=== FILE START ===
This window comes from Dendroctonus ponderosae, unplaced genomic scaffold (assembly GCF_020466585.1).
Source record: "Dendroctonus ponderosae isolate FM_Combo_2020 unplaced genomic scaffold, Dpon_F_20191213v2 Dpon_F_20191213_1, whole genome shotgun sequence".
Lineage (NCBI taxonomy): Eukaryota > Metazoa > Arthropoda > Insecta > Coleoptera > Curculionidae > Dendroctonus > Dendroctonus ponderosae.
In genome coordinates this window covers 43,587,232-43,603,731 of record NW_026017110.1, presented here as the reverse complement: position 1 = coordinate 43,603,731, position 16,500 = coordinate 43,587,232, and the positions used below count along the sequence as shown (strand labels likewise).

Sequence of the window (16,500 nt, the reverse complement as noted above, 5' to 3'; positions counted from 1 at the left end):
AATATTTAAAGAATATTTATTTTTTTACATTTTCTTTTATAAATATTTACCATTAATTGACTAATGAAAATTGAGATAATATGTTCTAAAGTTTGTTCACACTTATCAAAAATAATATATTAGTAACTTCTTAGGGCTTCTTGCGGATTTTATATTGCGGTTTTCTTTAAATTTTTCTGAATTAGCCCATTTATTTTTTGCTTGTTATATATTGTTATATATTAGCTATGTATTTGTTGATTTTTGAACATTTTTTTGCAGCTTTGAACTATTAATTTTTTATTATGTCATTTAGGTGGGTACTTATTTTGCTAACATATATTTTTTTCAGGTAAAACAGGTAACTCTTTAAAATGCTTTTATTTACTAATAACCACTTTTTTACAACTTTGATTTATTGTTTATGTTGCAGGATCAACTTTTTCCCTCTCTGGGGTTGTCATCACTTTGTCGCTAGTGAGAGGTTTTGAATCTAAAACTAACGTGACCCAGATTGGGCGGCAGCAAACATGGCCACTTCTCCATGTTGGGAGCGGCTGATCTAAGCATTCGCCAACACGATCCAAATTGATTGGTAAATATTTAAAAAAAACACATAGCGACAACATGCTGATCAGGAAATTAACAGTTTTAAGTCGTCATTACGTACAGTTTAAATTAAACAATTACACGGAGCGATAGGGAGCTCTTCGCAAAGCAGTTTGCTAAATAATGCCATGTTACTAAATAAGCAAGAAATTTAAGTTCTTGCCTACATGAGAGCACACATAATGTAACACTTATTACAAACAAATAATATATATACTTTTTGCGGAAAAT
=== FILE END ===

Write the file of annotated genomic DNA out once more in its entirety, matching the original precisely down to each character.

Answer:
This window comes from Dendroctonus ponderosae, unplaced genomic scaffold (assembly GCF_020466585.1).
Source record: "Dendroctonus ponderosae isolate FM_Combo_2020 unplaced genomic scaffold, Dpon_F_20191213v2 Dpon_F_20191213_1, whole genome shotgun sequence".
Lineage (NCBI taxonomy): Eukaryota > Metazoa > Arthropoda > Insecta > Coleoptera > Curculionidae > Dendroctonus > Dendroctonus ponderosae.
In genome coordinates this window covers 43,587,232-43,603,731 of record NW_026017110.1, presented here as the reverse complement: position 1 = coordinate 43,603,731, position 16,500 = coordinate 43,587,232, and the positions used below count along the sequence as shown (strand labels likewise).

Sequence of the window (16,500 nt, the reverse complement as noted above, 5' to 3'; positions counted from 1 at the left end):
AATATTTAAAGAATATTTATTTTTTTACATTTTCTTTTATAAATATTTACCATTAATTGACTAATGAAAATTGAGATAATATGTTCTAAAGTTTGTTCACACTTATCAAAAATAATATATTAGTAACTTCTTAGGGCTTCTTGCGGATTTTATATTGCGGTTTTCTTTAAATTTTTCTGAATTAGCCCATTTATTTTTTGCTTGTTATATATTGTTATATATTAGCTATGTATTTGTTGATTTTTGAACATTTTTTTGCAGCTTTGAACTATTAATTTTTTATTATGTCATTTAGGTGGGTACTTATTTTGCTAACATATATTTTTTTCAGGTAAAACAGGTAACTCTTTAAAATGCTTTTATTTACTAATAACCACTTTTTTACAACTTTGATTTATTGTTTATGTTGCAGGATCAACTTTTTCCCTCTCTGGGGTTGTCATCACTTTGTCGCTAGTGAGAGGTTTTGAATCTAAAACTAACGTGACCCAGATTGGGCGGCAGCAAACATGGCCACTTCTCCATGTTGGGAGCGGCTGATCTAAGCATTCGCCAACACGATCCAAATTGATTGGTAAATATTTAAAAAAAACACATAGCGACAACATGCTGATCAGGAAATTAACAGTTTTAAGTCGTCATTACGTACAGTTTAAATTAAACAATTACACGGAGCGATAGGGAGCTCTTCGCAAAGCAGTTTGCTAAATAATGCCATGTTACTAAATAAGCAAGAAATTTAAGTTCTTGCCTACATGAGAGCACACATAATGTAACACTTATTACAAACAAATAATATATATACTTTTTGCGGAAAAT